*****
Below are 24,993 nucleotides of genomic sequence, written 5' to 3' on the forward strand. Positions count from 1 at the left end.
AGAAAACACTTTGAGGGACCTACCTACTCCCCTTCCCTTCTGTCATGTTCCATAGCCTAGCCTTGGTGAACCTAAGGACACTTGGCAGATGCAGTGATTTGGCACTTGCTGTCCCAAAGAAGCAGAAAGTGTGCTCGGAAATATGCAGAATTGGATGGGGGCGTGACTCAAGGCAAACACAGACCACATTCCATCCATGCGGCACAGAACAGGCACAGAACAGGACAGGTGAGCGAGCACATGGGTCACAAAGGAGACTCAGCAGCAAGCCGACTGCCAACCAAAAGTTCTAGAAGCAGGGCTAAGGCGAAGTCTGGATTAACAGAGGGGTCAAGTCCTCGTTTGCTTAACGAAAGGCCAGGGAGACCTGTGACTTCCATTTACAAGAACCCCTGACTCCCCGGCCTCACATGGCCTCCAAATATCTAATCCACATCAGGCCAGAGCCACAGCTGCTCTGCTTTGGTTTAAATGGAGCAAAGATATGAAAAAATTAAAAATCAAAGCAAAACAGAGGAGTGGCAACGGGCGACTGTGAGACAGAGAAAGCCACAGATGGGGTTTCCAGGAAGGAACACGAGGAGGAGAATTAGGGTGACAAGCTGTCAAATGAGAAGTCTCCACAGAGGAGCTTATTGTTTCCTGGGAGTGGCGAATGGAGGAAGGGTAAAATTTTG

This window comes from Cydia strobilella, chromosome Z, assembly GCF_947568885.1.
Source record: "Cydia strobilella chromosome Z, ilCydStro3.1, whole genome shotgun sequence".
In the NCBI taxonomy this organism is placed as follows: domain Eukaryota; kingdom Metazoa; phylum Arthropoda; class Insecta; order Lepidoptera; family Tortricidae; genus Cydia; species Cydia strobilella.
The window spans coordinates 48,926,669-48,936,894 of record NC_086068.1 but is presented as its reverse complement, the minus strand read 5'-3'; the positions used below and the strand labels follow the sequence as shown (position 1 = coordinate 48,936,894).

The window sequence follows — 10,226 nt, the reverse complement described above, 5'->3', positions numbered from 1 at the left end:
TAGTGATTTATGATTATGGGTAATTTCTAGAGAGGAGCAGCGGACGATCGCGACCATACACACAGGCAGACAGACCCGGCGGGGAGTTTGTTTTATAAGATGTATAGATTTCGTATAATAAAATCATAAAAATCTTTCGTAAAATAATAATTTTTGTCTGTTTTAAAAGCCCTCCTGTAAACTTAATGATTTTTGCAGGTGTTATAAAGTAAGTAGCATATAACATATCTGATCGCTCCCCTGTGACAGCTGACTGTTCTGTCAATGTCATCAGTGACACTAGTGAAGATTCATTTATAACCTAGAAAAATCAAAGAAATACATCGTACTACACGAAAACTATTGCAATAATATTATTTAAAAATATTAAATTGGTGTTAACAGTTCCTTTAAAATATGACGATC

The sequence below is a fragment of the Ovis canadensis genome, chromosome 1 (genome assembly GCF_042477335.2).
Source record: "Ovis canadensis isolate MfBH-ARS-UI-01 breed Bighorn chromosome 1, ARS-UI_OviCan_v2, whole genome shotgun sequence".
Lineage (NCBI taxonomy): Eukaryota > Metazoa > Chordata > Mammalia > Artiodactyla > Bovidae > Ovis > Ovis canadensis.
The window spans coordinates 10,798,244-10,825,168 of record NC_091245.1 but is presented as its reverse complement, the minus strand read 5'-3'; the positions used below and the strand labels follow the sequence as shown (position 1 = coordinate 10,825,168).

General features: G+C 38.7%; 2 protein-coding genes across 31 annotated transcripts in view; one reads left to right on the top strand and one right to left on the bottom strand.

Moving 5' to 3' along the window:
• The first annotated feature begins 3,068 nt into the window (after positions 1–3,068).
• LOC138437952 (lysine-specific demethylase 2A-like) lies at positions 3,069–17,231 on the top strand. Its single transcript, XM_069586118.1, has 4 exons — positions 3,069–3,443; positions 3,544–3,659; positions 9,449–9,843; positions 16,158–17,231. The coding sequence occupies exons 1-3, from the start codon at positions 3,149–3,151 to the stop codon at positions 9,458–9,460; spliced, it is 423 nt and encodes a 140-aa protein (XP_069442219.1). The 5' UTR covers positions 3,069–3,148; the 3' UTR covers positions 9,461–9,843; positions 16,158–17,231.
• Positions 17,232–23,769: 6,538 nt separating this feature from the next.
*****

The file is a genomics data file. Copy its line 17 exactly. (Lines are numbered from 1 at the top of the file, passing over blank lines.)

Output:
• Positions 17,232–23,769: 6,538 nt separating this feature from the next.